A Defense of the Constitutions of the United States, Letter 51
Ancient Aristocratical Republics: Locris. Zaleucus.
My dear Sir,
ZALEUCUS was of Locris in Italy, not far distant from Sybaris. He was a disciple of Pythagoras, of noble birth, and admirable morals. Having acquired the esteem and confidence of his fellow-citizens, they chose him for their legislator. Unfortunately little remains of his laws but their preamble: but this is in a style so superior to all the other legislators, as to excite regret for the loss of his code. In this preamble he declares, that all those who shall inhabit the city, ought, above all things, to be persuaded that there is a God; and if they elevate their eyes and thoughts towards the heavens, they will be convinced, that the disposition of the heavenly bodies, and the order which reigns in all nature, are not the work of men, nor of chance; that therefore they ought to adore the gods, as the authors of all which life presents us of good and beautiful; that they should hold their souls pure from every vice, because the gods accept neither the prayers, offerings, or sacrifices of the wicked, and are pleased only with the just and beneficent actions of virtuous men. Having thus, in the beginning of his laws, fixed the attention of his fellow-citizens upon piety and wisdom, he ordains, above all things, that there should never be among them any irreconcilable enmity; but, on the contrary, that those animosities which might arise among them, should be only a passage to a sure and sincere reconciliation; and that he who would not submit himself to these sentiments, should be regarded as a savage in a civilized community. The chiefs of his republics ought not to govern with arrogance nor pride; nor should the magistrates be guided in their judgments by hatred nor by friendship.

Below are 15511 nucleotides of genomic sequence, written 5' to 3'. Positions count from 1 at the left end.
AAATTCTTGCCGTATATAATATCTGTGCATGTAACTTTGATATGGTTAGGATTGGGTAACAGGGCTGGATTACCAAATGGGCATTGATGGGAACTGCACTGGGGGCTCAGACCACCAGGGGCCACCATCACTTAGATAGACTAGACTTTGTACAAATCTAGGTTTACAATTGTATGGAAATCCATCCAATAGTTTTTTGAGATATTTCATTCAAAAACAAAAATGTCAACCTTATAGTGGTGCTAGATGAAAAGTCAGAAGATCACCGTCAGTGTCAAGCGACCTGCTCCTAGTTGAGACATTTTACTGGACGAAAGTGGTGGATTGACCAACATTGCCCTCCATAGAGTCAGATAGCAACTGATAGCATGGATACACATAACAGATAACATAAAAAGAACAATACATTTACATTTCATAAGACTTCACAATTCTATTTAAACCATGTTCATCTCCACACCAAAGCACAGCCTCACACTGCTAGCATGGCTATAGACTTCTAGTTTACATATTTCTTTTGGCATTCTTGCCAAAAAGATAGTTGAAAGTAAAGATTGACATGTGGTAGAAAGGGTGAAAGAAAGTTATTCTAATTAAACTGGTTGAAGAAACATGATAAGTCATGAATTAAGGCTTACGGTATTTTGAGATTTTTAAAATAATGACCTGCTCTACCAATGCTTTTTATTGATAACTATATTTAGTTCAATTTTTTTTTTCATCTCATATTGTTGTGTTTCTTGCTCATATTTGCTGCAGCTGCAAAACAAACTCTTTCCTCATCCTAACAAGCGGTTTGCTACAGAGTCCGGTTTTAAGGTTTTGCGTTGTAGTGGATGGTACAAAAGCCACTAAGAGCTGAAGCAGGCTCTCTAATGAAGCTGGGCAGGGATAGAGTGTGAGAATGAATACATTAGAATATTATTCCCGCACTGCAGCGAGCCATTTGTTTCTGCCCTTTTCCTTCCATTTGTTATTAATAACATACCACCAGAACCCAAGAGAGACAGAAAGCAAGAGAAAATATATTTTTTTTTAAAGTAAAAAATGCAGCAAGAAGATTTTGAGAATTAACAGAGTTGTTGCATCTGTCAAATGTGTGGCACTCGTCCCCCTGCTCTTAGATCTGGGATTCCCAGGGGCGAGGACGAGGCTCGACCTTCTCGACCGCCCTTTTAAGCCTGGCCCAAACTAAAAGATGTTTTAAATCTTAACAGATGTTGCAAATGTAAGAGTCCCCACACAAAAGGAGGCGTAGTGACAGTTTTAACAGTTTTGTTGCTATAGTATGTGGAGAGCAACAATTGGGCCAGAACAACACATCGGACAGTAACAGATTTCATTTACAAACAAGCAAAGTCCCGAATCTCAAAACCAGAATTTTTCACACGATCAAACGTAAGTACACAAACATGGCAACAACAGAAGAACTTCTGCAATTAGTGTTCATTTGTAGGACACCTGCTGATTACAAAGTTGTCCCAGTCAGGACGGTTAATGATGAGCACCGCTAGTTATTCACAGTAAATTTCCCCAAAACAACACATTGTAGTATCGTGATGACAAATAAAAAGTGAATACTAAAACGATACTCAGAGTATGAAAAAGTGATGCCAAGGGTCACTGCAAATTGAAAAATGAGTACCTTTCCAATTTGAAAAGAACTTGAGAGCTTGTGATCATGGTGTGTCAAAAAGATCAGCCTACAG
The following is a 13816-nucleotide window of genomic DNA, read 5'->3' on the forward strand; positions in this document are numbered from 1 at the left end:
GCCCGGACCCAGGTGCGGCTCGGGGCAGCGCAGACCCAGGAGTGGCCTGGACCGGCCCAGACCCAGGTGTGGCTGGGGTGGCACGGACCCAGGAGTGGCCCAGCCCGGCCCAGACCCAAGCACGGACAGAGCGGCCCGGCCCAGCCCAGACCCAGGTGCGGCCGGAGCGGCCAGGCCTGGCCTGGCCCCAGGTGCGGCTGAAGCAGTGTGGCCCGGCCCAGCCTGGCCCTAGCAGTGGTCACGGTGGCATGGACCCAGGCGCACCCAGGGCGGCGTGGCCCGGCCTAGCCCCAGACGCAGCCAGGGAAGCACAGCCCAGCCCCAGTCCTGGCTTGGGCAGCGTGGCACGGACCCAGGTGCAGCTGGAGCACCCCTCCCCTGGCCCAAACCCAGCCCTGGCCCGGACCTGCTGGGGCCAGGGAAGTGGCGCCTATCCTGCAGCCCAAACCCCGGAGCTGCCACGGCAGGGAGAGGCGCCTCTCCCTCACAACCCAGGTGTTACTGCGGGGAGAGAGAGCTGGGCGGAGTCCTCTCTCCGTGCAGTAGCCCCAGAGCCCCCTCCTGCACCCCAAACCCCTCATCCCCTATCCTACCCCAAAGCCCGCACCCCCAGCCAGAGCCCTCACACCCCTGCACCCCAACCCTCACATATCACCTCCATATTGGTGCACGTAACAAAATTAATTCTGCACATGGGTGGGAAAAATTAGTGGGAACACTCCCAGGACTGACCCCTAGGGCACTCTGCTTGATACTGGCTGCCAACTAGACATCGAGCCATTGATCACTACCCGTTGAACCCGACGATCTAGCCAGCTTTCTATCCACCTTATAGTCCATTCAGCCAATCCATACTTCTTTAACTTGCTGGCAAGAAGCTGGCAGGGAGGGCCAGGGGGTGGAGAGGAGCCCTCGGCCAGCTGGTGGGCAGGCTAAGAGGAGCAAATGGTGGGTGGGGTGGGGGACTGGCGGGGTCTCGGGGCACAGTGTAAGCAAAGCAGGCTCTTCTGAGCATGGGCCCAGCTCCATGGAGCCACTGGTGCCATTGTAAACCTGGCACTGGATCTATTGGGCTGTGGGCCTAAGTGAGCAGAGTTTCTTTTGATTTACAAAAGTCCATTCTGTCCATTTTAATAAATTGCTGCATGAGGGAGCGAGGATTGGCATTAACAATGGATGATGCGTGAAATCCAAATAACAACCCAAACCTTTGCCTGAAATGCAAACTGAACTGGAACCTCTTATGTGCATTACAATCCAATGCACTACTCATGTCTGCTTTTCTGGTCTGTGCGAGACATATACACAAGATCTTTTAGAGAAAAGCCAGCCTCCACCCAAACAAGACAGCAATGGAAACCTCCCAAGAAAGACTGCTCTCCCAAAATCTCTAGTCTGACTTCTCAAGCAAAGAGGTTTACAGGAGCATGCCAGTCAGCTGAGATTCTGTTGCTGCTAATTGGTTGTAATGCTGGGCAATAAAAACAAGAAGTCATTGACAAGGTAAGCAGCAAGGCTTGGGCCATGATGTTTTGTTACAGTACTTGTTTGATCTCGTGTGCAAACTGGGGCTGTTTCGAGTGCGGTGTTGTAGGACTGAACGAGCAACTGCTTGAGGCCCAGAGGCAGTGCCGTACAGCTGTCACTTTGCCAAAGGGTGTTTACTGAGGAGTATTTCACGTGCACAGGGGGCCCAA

This preamble, instead of addressing itself to the ignorance, prejudices, and superstitious fears of savages, for the purpose of binding them to an absurd system of hunger and glory for a family purpose, like the laws of Lycurgus, places religion, morals, and government, upon a basis of philosophy, which is rational, intelligible, and eternal, for the real happiness of man in society, and throughout his duration.
The principle adopted by this legislator, as the motive to action next to the sense of duty and social obligation, was the sense of honour, like that of Lycurgus. As Zaleucus was a disciple of Pythagoras, whose favourite plan of government was a well-tempered aristocracy, we may conjecture that such was the form recommended to the Locrians: but all are lost, and certainly no argument can be drawn from them in favour of one popular assembly. If, in visiting the Sybarites and Locrians, we have found nothing in favour of Mr. Turgot’s system, nor any thing very material against it, we have found a greater advance towards civilization than in all the laws of Lycurgus and Solon, excepting only the trial by jury instituted by the latter; I mean in the preamble of Zaleucus, and in the general education to letters in schools, at the public expence, by Charondas.